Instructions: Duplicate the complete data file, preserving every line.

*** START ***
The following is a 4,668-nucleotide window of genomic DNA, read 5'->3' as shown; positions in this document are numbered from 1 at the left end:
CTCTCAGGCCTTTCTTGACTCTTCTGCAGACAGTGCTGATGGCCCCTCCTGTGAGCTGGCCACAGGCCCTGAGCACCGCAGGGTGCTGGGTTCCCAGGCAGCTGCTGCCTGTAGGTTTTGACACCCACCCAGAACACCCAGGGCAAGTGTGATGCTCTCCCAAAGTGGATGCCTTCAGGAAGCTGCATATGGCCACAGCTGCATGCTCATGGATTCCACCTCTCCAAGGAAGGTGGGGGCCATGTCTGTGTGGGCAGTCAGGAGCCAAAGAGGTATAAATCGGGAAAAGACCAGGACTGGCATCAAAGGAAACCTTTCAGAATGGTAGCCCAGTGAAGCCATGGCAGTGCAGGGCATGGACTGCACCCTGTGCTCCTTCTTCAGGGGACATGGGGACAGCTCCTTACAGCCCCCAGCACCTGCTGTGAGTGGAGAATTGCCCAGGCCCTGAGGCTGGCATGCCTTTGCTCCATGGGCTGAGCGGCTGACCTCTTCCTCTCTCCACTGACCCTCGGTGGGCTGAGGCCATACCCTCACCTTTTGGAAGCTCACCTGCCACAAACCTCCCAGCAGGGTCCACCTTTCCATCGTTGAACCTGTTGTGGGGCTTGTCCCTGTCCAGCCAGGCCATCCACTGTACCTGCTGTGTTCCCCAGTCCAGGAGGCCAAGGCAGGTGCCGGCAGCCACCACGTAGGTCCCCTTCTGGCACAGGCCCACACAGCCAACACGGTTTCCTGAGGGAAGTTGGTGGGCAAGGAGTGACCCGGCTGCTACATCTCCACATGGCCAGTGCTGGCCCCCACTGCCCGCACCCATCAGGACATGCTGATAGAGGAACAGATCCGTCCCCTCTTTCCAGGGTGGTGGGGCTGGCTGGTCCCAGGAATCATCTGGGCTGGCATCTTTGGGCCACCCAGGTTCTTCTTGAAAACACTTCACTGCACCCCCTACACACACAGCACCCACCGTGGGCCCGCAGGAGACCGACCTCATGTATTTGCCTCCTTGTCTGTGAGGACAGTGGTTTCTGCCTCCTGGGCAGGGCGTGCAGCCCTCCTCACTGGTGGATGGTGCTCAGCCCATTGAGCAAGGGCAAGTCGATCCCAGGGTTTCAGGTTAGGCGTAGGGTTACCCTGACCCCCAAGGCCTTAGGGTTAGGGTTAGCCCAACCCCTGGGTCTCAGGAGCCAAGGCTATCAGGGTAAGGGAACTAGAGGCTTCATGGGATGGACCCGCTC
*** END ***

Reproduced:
The following is a 4,668-nucleotide window of genomic DNA, read 5'->3' as shown; positions in this document are numbered from 1 at the left end:
CTCTCAGGCCTTTCTTGACTCTTCTGCAGACAGTGCTGATGGCCCCTCCTGTGAGCTGGCCACAGGCCCTGAGCACCGCAGGGTGCTGGGTTCCCAGGCAGCTGCTGCCTGTAGGTTTTGACACCCACCCAGAACACCCAGGGCAAGTGTGATGCTCTCCCAAAGTGGATGCCTTCAGGAAGCTGCATATGGCCACAGCTGCATGCTCATGGATTCCACCTCTCCAAGGAAGGTGGGGGCCATGTCTGTGTGGGCAGTCAGGAGCCAAAGAGGTATAAATCGGGAAAAGACCAGGACTGGCATCAAAGGAAACCTTTCAGAATGGTAGCCCAGTGAAGCCATGGCAGTGCAGGGCATGGACTGCACCCTGTGCTCCTTCTTCAGGGGACATGGGGACAGCTCCTTACAGCCCCCAGCACCTGCTGTGAGTGGAGAATTGCCCAGGCCCTGAGGCTGGCATGCCTTTGCTCCATGGGCTGAGCGGCTGACCTCTTCCTCTCTCCACTGACCCTCGGTGGGCTGAGGCCATACCCTCACCTTTTGGAAGCTCACCTGCCACAAACCTCCCAGCAGGGTCCACCTTTCCATCGTTGAACCTGTTGTGGGGCTTGTCCCTGTCCAGCCAGGCCATCCACTGTACCTGCTGTGTTCCCCAGTCCAGGAGGCCAAGGCAGGTGCCGGCAGCCACCACGTAGGTCCCCTTCTGGCACAGGCCCACACAGCCAACACGGTTTCCTGAGGGAAGTTGGTGGGCAAGGAGTGACCCGGCTGCTACATCTCCACATGGCCAGTGCTGGCCCCCACTGCCCGCACCCATCAGGACATGCTGATAGAGGAACAGATCCGTCCCCTCTTTCCAGGGTGGTGGGGCTGGCTGGTCCCAGGAATCATCTGGGCTGGCATCTTTGGGCCACCCAGGTTCTTCTTGAAAACACTTCACTGCACCCCCTACACACACAGCACCCACCGTGGGCCCGCAGGAGACCGACCTCATGTATTTGCCTCCTTGTCTGTGAGGACAGTGGTTTCTGCCTCCTGGGCAGGGCGTGCAGCCCTCCTCACTGGTGGATGGTGCTCAGCCCATTGAGCAAGGGCAAGTCGATCCCAGGGTTTCAGGTTAGGCGTAGGGTTACCCTGACCCCCAAGGCCTTAGGGTTAGGGTTAGCCCAACCCCTGGGTCTCAGGAGCCAAGGCTATCAGGGTAAGGGAACTAGAGGCTTCATGGGATGGACCCGCTC